From the American War of Independence to World War II, the history of the military combat marksman is one of indifference and cost cutting. Despite the proven effectiveness of the rifleman in battle, for most of the 20th century snipers were regarded as little more than paid assassins. It was not until the Vietnam War that the undeniable effectiveness of the sniper was fully appreciated by the military, and with the advent of the 21st century the sniper has become one of the most vital battlefield specialists. Illustrated throughout with colour and black and white photographs, this chronological study of snipers details their evolution, training, weaponry and tactics. It also includes material from the author's first hand interviews with the veteran snipers whose skills and extraordinary courage have made them the most greatly feared specialists in warfare.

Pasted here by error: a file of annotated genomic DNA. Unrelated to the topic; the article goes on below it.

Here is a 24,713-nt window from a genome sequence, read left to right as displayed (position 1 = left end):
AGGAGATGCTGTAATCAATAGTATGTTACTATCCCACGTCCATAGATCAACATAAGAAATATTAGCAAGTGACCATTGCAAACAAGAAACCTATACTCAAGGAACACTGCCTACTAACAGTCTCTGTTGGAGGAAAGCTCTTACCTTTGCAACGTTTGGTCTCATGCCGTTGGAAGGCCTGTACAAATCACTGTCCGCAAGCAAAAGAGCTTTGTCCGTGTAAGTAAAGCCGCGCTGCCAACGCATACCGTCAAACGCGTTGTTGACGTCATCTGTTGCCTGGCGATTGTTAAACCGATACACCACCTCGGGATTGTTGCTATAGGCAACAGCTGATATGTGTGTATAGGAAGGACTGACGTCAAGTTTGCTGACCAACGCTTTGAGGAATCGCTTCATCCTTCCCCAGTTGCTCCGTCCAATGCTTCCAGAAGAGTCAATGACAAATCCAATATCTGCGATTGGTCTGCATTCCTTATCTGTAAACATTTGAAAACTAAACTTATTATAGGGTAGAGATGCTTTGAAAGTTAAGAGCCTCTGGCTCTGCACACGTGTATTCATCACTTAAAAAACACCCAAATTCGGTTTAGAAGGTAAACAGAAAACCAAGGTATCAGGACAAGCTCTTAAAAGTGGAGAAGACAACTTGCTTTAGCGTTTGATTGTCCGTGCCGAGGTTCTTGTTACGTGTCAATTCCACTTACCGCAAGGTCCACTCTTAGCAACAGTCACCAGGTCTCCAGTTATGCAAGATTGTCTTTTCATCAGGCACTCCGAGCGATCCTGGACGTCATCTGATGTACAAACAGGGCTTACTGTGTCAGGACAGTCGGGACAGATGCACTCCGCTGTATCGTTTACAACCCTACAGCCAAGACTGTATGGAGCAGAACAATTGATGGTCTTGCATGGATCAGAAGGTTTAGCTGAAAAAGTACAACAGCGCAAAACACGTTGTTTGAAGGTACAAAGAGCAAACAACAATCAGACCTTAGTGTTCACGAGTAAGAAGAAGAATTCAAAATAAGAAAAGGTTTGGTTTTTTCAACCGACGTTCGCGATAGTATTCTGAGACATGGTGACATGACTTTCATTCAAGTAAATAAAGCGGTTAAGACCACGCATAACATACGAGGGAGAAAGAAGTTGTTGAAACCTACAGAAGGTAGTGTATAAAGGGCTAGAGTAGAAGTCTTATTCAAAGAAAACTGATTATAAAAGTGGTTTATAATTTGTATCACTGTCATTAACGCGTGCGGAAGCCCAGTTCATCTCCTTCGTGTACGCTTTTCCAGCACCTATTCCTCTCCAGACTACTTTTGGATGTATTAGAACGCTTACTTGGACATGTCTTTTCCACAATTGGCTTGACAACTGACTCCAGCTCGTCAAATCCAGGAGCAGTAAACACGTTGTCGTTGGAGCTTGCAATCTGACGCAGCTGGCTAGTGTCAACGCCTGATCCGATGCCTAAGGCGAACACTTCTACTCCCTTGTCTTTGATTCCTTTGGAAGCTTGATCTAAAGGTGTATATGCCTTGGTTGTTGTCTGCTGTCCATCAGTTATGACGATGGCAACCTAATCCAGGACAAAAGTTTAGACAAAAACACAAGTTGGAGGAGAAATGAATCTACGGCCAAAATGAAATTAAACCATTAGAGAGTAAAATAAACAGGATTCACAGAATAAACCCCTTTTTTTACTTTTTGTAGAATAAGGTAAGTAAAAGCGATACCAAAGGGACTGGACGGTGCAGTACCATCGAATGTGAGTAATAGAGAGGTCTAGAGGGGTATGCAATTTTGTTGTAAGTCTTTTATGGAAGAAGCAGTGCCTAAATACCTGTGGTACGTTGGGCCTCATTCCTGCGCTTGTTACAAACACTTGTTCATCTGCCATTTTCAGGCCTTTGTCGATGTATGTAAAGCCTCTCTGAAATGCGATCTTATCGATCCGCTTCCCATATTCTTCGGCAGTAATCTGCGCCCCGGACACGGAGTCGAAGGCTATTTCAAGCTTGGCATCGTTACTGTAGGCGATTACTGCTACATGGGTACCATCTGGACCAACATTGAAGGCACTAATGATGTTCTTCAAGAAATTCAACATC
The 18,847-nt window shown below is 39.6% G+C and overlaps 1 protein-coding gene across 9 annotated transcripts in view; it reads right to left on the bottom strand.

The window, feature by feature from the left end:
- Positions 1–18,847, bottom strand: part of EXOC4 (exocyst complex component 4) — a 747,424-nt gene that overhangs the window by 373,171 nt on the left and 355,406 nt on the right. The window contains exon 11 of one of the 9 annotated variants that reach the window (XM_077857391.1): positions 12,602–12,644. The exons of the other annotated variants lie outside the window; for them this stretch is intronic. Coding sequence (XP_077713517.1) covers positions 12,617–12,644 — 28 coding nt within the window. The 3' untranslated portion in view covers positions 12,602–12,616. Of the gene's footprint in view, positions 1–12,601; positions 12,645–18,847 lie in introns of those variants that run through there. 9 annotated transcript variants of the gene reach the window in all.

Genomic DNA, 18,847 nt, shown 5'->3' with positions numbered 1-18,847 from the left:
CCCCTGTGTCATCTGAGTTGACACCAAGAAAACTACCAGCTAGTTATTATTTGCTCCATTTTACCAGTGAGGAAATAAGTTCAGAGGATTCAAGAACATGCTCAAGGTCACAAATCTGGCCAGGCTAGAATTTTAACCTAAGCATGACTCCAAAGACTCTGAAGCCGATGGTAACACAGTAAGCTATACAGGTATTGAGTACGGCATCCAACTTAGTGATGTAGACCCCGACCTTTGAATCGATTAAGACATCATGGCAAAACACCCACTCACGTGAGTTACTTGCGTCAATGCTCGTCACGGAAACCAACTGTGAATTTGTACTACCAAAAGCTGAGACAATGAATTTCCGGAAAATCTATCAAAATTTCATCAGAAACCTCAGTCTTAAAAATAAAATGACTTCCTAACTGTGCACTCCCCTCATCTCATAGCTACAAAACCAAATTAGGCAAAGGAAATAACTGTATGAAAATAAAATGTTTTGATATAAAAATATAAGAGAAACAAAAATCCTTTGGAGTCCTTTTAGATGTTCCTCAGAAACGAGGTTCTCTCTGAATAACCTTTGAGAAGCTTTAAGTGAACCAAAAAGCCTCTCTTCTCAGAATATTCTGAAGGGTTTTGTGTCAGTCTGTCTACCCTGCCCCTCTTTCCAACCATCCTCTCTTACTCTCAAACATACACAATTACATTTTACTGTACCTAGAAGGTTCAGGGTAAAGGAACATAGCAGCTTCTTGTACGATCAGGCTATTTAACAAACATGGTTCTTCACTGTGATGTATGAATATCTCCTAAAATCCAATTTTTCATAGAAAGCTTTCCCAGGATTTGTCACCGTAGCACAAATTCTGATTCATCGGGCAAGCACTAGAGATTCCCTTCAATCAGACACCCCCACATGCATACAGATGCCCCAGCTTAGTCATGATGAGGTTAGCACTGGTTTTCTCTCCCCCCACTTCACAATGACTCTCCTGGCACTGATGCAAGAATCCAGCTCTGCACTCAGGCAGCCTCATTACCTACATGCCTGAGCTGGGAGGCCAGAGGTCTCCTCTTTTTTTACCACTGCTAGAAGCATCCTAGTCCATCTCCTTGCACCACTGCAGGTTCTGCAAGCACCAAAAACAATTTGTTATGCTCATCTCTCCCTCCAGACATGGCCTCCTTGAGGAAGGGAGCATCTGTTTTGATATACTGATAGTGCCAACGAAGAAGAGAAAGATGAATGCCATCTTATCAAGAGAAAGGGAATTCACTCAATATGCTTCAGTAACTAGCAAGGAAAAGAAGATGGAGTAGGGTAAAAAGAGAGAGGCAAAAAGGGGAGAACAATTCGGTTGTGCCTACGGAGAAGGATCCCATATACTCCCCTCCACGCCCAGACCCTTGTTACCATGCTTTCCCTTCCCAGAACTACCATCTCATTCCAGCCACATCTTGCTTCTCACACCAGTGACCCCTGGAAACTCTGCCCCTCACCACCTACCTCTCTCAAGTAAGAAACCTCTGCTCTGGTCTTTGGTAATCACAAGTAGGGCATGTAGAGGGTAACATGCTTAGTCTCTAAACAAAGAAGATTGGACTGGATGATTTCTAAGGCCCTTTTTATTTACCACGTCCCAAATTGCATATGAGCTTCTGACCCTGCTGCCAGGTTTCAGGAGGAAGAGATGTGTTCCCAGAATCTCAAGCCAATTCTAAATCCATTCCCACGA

Martin Pegler was born in 1954 and educated at Hampton School. He has a BA Hons in Medieval and Modern History and an MA in Museum Studies, both from University College, London, and he was Senior Curator of Firearms at the Royal Armouries Museum, Leeds, for a number of years. Martin enjoys shooting historic firearms, and has participated in many shooting competitions. He is the author of a number of books including The Military Sniper since 1914 (Osprey, 2001); and Firearms in the American West 1700-1900 (The Crowood Press, 2002), and he has also contributed to a number of magazines. In the 1980s he had the privilege of interviewing many World War I veterans about their wartime experiences, and the recordings are now part of the sound archives of the Imperial War Museum, London. The author lives in Northern France.